Friday, July 10, 2009

Choosy Shoppers Choose...


But with brand extensions going out the wazoo, it's a different world. Drew wrote this:

Too many choices paralyze buyers

Posted: 08 Jul 2009 11:58 AM PDT

Shutterstock_32991415 When television was first introduced, there were 3 black and white channels. Today, 500+. Many in my baby boomer (I would like to point out that I am on the very tail end of that demographic!) demo grew up reveling in the idea of many choices because it was new territory.

But fast forward to today and you see those same baby boomers being overwhelmed at the array of decisions (based on choices) they have to make every day.

Walk into any mobile phone store and just count the number of phones available. It's staggering. Then, you have to figure out what each one does...and why it matters to you.

No wonder it is often easier for us to check out, than to check all the options.

Consumer research shows that the American consumer is suffering from choice fatigue. A study (by Sheena S. Iyengar from Columbia University and Mark R. Lepper from Stanford called "When Choice is Demotivating") found too many choices actually frustrated shoppers. People were offered either 30 choices or 6 choices of jam and then given coupons to purchase what they sampled.

Of those that had the opportunity to sample 30 only 3% made a purchase, while of those given 6 choices ten times as many or 30% made a purchase. That's a huge difference.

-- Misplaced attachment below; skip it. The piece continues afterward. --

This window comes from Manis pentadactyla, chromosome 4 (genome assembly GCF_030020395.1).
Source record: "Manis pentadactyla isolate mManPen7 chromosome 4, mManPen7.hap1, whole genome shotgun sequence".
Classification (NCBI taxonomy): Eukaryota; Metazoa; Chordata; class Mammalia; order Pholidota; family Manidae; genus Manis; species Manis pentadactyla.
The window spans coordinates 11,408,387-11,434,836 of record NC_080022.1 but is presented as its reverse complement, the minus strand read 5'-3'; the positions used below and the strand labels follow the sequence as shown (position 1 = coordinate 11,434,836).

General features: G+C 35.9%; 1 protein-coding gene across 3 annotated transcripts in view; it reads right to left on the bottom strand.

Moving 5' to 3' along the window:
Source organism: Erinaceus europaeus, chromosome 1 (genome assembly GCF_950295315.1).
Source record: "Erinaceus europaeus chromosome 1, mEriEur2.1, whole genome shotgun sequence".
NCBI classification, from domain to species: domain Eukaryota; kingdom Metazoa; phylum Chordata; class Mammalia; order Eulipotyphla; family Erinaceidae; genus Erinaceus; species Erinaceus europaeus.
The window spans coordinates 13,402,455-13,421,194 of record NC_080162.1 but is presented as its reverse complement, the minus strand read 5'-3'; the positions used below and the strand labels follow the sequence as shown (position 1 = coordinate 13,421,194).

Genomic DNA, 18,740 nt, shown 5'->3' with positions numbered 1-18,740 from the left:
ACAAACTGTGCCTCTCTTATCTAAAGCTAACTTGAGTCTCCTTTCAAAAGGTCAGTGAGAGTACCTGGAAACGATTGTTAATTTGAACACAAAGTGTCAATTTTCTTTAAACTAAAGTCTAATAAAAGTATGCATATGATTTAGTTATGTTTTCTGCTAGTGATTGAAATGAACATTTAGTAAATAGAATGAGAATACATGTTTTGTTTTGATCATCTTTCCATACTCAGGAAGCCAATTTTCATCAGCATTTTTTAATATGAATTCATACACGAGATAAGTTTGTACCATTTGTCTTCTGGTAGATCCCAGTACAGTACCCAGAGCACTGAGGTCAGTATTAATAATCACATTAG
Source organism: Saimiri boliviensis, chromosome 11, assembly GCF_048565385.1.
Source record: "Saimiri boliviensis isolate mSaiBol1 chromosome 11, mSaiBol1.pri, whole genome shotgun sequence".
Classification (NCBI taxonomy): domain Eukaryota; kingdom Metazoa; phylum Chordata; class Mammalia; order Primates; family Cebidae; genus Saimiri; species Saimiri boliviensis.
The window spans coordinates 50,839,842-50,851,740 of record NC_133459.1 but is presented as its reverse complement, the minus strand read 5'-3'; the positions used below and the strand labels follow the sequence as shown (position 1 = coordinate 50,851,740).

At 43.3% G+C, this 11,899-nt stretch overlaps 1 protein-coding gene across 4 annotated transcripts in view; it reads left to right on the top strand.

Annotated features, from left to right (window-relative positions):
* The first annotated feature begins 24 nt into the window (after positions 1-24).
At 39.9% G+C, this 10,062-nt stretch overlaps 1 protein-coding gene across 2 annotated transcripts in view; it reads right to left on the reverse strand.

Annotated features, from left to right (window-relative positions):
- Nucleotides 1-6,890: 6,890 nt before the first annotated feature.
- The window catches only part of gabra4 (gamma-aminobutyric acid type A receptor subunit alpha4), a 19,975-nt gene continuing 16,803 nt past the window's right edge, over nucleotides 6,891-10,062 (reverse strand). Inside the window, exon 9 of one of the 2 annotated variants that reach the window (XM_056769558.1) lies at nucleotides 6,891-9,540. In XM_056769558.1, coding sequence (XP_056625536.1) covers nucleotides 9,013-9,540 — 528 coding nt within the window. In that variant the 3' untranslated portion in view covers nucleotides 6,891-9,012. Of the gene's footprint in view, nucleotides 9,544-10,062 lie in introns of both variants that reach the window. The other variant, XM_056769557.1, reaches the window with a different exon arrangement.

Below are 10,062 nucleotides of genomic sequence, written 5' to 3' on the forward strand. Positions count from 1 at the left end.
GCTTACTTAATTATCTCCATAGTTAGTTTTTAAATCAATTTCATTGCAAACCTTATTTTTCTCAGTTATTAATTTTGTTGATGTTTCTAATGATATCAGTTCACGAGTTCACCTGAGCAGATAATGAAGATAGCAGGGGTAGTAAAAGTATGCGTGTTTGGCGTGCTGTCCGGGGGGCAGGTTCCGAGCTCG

To better understand how we all react when faced with too many choices watch this brilliant TED talk by Barry Schwartz - author of The Paradox of Choice: Why More Is Less. In this talk, he explains how and why the too many choices are paralyzing us.

So what does that mean for you and me?

It means that there is power in simple. Our customers are time-starved and information-saturated. Make it easy. If you have to give your customers a lot of choices -- group or organize them in a way that allows their brain to sift through the options more logically and quicker.

It also means that we need to recognize that having more choices doesn't necessarily give us an edge over the competition.

If you are going to offer lots of variety -- be sure you have a good reason for doing so, and be sure you help your consumers navigate through those choices.

Or they might not choose you at all.

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